Get Them To Say Yes! – Negotiation In Game Development

Knowing how to make and close deals is vital in game development, from the smallest informal favor to big funding opportunities. Use of proper preparation, effective communication, and timely closing will give you the best chances to successfully do so.

In every game development project there are times when you need other people to say “yes”. Maybe you want an investor to fund your game. Maybe you are hiring a graphics artist to create a logo. Perhaps it is as simple as getting a team member to commit to an additional task. The circumstances vary widely, but the goal is the same. You need to know how to close deals in game development.

This article is a summation of my personal approach on making deals that I’ve gained after several years of indie game development as well as extensive communication and negotiation research. This approach is most suited to smaller and more personal deals, yet can really be applied to any deal making process.

During the course of this article I will refer to my recent work on Pulsen (, a music and rhythm game currently in late Steam Early Access, to provide some more concrete examples of what to do and not to do.

While not every deal can be closed, with proper preparation, effective communication, and timely closing, most deals can.


1) Figure Out What You Really Want

This sounds obvious, but it is vital, and it is surprising how often this step is rushed over.

Early on in Pulsen we rushed on a deal. We thought we were happy with the song and paid the artist very quickly for the license. When we tried to actually work with the song in game, it wasn’t very appealing. Although the song was great to listen to, it was repetitive, didn’t have enough sustained energy or phat beats, and did not have enough going on to create interesting step patterns. In short, the song was amazing but not amazing for our game. We ended up getting a remix of the original by another artist, and it required many extra hours and much additional money. We should have made a proof-of-concept and figured this out before making the deal in the first place.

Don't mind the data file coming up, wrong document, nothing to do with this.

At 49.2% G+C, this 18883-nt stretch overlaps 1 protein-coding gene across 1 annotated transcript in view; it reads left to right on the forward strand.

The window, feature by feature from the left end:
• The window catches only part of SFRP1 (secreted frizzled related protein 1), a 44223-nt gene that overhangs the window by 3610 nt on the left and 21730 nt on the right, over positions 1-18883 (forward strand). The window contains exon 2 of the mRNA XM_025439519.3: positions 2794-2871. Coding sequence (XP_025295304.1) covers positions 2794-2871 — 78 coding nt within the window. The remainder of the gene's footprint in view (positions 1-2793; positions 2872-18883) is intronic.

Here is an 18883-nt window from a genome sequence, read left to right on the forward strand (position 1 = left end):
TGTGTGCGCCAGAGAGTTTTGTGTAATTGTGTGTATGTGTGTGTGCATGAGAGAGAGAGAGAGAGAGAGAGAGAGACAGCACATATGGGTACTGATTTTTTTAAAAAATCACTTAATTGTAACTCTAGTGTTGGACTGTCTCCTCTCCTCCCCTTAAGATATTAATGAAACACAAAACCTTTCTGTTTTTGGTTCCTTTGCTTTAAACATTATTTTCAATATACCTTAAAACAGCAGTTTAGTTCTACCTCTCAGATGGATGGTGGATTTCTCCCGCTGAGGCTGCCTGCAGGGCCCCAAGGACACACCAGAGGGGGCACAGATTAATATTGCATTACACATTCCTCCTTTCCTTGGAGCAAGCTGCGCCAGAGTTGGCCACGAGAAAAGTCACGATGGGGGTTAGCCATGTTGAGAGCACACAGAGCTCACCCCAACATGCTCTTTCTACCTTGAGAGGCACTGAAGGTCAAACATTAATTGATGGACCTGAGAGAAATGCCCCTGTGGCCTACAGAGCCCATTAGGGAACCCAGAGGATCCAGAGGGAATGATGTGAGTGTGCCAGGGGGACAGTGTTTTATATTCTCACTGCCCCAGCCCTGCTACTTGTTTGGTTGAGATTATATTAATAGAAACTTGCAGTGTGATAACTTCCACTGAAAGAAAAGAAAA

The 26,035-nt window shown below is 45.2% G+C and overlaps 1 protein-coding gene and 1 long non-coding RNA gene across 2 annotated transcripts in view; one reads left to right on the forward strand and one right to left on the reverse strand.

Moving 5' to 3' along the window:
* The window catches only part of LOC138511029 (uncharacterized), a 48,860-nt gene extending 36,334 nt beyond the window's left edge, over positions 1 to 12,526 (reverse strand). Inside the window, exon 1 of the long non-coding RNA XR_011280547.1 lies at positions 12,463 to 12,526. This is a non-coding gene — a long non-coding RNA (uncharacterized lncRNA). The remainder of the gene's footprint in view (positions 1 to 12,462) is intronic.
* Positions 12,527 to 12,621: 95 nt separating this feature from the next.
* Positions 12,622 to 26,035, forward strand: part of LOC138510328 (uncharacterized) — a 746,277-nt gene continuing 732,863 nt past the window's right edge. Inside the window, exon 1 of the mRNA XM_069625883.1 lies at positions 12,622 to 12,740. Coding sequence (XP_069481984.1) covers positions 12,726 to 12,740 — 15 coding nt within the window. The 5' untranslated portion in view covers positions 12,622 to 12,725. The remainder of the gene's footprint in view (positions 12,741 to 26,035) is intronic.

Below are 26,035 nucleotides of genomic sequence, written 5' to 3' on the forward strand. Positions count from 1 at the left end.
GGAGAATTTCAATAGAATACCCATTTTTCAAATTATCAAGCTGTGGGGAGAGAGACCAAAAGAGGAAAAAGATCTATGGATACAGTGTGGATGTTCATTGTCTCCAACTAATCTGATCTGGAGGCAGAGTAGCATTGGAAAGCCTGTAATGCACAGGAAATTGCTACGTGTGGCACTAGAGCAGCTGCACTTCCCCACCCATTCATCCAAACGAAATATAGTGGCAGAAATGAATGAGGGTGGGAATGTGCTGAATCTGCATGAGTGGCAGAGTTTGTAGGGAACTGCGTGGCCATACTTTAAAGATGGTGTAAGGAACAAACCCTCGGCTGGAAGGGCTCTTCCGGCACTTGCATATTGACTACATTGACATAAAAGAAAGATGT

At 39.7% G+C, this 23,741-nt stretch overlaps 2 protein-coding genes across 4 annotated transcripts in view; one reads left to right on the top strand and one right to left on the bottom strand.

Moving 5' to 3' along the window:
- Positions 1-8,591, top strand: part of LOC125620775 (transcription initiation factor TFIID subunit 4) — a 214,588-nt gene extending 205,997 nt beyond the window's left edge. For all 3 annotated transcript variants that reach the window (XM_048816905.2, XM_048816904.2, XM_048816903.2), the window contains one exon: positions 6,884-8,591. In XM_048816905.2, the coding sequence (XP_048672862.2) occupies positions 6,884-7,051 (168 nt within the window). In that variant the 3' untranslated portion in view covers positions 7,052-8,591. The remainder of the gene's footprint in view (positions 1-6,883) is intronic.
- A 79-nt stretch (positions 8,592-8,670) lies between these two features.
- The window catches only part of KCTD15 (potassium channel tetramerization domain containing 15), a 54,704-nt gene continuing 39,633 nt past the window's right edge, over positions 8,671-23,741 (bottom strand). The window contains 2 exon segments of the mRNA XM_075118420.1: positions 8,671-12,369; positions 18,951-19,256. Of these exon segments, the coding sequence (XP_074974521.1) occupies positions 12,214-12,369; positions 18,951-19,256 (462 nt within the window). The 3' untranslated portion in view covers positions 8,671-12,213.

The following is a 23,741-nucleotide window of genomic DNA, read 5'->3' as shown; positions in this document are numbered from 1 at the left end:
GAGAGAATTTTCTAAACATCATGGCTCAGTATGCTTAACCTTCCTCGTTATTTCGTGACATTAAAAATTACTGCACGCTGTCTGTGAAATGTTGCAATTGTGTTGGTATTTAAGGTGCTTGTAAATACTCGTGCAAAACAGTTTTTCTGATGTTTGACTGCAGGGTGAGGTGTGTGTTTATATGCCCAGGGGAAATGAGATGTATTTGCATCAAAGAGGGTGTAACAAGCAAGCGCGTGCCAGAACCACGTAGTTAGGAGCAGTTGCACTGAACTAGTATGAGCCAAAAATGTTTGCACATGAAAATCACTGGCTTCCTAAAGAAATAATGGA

Figure out specifically what you want. You can’t be vague here. You can’t just say you want some awesome music or you want as much funding as you can get from a potential investor. Much better would be you want 30 static 2D portrait images created for your RTS, with a specific art style in mind and basic descriptions of how each portrait should look. Whatever you want, make sure it fits within your goals and the larger aspects of the project like scope and budget. If you’re not sure what you want, do research. Use placeholder assets for internal tests, or ask the community for ideas. Don’t proceed until you’re certain. You can waste a lot of time and money pursuing leads that don’t follow your project’s goals.

2) Determine Its Value

You always have to give up something to gain something. Often this is money, time, and stress, though can be other things like perceived quality of your game.

For Pulsen, we always have to ask ourselves what value we attribute to each song license. There are many aspects to that: well-known artists are better for our marketability, songs with vocals are better for engagement and to add variety, and more recent songs are generally more popular. We could have filled the game with freely available music, but that would really affect the quality of the game.

You need a good understanding of what you really want to determine its value and how to get the most value. For contract work, maybe hiring a professional is worth the extra cost to avoid stress, get higher quality, and minimize risk. Perhaps a lower price is more important than getting the non-urgent work done immediately. Maybe you realize that equity in your company is more important to you, so you’d rather seek a loan than an investment. Don’t forget to factor in hidden costs of a deal like the time it takes you to communicate with an artist and implement his or her art in game.